Arguably one of Australia’s most challenging ocean races, the Melbourne to Hobart West Coaster starts from Portsea Pier on 27th December each year. The course takes the competitors out of Port Phillip, across Bass Strait, travelling down the rugged West Coast of Tasmania and rounding the southernmost tip of Australia before heading up the Derwent River to the finish in Hobart.
The 480 nautical mile blue-water classic was the brainchild of Stan Gibson from Hobson’s Bay Yacht Club in Melbourne, and Dr Joe Cannon at Derwent Sailing Squadron in Hobart. It was intended as an alternative for Victorian and South Australian sailors who wanted to be in Hobart for the celebrations but did not want the logistical hassle of getting the yacht up to Sydney to compete in the Sydney to Hobart.
Initially, the new race received widespread criticism because of the fearsome reputation of the west coast of Tasmania. Critics described it as Russian Roulette with yachts. However, Stan Gibson had done a study of the weather patterns at the time and convinced critics that it was not as dangerous as initially believed. Despite the early reservations, the race has proven to have an enviable safety record due largely to the careful management and education programs put in place by the ORCV.
The race presents in five parts, each with its own challenges. The Bass Strait crossing to the gap between King Island and the north west corner, the north west corner (Cape Grim) to the South West Cape (the west coast), the South West Cape to Whale Head (the south coast), Whale Head across the bottom of Bruny Island and into Storm Bay and finally the Derwent into Hobart.
The race starts in Bass Strait, a notorious piece of water which often experiences strong South Westerlies at this time of year. Add to that there are some tricky currents, especially towards the gap between King Island and the North West corner. Most navigators concentrate on when they will arrive at the gap and where they should pass through it. This can significantly affect a yacht’s position going into the coast.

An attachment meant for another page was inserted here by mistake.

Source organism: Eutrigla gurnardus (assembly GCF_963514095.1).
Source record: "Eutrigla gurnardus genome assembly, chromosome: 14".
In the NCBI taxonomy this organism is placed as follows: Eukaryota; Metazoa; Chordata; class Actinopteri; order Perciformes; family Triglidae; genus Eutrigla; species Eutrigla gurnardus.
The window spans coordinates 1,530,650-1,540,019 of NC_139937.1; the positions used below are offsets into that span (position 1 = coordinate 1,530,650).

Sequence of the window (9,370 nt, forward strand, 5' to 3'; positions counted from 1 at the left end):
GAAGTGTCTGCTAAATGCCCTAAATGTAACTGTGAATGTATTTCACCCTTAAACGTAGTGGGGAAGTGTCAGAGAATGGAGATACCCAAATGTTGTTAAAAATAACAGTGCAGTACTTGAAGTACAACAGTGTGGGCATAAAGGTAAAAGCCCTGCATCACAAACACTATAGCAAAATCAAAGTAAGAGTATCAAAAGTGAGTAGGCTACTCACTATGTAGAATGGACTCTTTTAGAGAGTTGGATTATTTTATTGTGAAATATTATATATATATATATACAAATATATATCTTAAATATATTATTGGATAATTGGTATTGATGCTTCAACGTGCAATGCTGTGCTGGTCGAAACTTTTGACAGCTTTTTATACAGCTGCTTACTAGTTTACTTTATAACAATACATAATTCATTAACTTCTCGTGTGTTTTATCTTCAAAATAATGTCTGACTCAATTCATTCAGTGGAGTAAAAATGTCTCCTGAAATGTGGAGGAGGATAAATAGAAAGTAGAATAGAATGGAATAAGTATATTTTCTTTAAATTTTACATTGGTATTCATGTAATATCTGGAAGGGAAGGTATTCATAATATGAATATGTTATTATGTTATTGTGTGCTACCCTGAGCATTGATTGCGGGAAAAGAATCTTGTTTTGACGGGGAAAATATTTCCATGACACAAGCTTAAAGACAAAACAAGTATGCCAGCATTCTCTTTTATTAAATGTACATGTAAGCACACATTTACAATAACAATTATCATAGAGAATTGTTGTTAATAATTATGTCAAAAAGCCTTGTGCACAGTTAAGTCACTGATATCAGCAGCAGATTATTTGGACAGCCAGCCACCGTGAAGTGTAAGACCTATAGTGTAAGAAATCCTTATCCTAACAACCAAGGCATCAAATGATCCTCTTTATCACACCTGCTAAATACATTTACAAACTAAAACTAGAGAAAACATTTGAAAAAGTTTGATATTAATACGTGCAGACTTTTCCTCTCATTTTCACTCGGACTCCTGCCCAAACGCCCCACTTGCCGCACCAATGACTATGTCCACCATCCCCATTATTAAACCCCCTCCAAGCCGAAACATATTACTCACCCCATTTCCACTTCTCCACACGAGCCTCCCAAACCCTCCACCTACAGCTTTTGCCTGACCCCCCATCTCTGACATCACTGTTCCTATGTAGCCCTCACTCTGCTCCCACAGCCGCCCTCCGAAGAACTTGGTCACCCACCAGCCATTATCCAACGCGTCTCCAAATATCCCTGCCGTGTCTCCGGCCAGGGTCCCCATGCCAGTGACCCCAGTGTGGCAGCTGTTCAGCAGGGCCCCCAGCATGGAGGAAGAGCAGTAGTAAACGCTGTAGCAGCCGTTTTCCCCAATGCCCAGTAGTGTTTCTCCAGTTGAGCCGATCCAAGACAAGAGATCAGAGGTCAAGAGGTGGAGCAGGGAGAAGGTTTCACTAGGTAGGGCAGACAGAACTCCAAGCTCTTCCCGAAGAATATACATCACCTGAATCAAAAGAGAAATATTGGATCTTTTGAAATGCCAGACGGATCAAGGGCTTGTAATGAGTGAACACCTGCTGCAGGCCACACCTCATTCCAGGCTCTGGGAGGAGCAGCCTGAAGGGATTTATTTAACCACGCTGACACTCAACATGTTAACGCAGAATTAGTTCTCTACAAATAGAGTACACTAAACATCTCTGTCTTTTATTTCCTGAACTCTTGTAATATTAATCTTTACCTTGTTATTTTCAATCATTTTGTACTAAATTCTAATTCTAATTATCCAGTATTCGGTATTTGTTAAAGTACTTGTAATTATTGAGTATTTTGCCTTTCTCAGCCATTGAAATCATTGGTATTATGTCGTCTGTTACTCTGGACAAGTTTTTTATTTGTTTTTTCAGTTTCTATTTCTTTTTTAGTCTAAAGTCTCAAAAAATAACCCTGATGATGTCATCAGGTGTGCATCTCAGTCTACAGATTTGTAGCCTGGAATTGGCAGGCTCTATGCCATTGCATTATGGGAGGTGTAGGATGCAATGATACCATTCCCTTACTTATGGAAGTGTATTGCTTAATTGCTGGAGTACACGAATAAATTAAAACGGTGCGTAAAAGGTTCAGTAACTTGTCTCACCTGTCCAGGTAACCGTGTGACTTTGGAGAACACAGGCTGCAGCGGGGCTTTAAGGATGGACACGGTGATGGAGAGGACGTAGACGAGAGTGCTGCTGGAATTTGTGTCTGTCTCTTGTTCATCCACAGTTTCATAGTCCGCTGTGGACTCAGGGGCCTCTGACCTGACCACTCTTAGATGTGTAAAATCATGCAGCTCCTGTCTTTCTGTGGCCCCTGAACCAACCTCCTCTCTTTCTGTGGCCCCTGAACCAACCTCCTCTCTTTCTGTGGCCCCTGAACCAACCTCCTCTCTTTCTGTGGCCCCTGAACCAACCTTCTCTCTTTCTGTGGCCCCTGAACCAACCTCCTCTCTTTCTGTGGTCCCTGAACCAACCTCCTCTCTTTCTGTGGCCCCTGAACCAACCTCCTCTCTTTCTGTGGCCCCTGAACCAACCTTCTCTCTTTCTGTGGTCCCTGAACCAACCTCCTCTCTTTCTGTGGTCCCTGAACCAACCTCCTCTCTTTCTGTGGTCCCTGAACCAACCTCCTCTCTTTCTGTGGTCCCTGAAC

The West Coast starts at Cape Grim. Although the wind is often from the West or North West, there are many challenges in this section. This is a wild and beautiful part of the world not seen by many sailors. Below Maquarie Harbour, the last vestiges of civilisation are left behind and the competitors don’t rejoin them until they reach Bruny Island.
The South Coast can often be the highlight of the trip. The South West Cape and the South Coast are some of the most beautiful areas of the world and the sail across gives a view from a perspective rarely granted to the land based bush walker. However there can be a cost as you are sailing on the edge of the Southern Ocean with strong Westerlies driving the yachts hard from behind and raising massive swells. The race goes south of Maatsuyker Island, the furthest South the fleet goes, after that many sailors get the comforting feeling that the worst is over and they are heading north again.
Past Whale Head, the end of the South Coast, the fleet heads east north east around Bruny Island and the Friars. Some yachts with local knowledge have been known to go through the Friars but most tend to go around and avoid tempting fate. Past the Friars and the yachts enter Storm Bay. At this stage you often gain sight of yachts in the East coaster race. Tactics vary according to the wind. Most yachts will try and keep clear of the high headlands along Bruny Island which can often throw wind shadows.
The race can be won or lost on the fickle section up the Derwent River. Ideally no one wants to be caught in the river at nightfall. Local knowledge can be so valuable here as the Derwent offers the experience of complex wind patterns and mechanisms.
The warmest of welcomes awaits the finishers at the Elizabeth Street Pier. It is a point of honour in this race that no yacht finishes unheralded and many a yachty has been roused from the local watering holes or comfy berth to meet late night or early morning finishers. Somehow a cold slab is always produced no matter what the time and the previous finishers raise three cheers in honour of the crew.
You will be able to follow all the action of this exciting race with the Fleet Tracker. Each participating vessel will have one of our trackers on board which will report the GPS position, speed and direction along with several other items of information to the online map. These positions will be updated every thirty minutes so their supporters, family, friends and international armchair admirals can experience the race from the comfort of their own home.
Want to know more about this race? Then head over to the the ORCV website.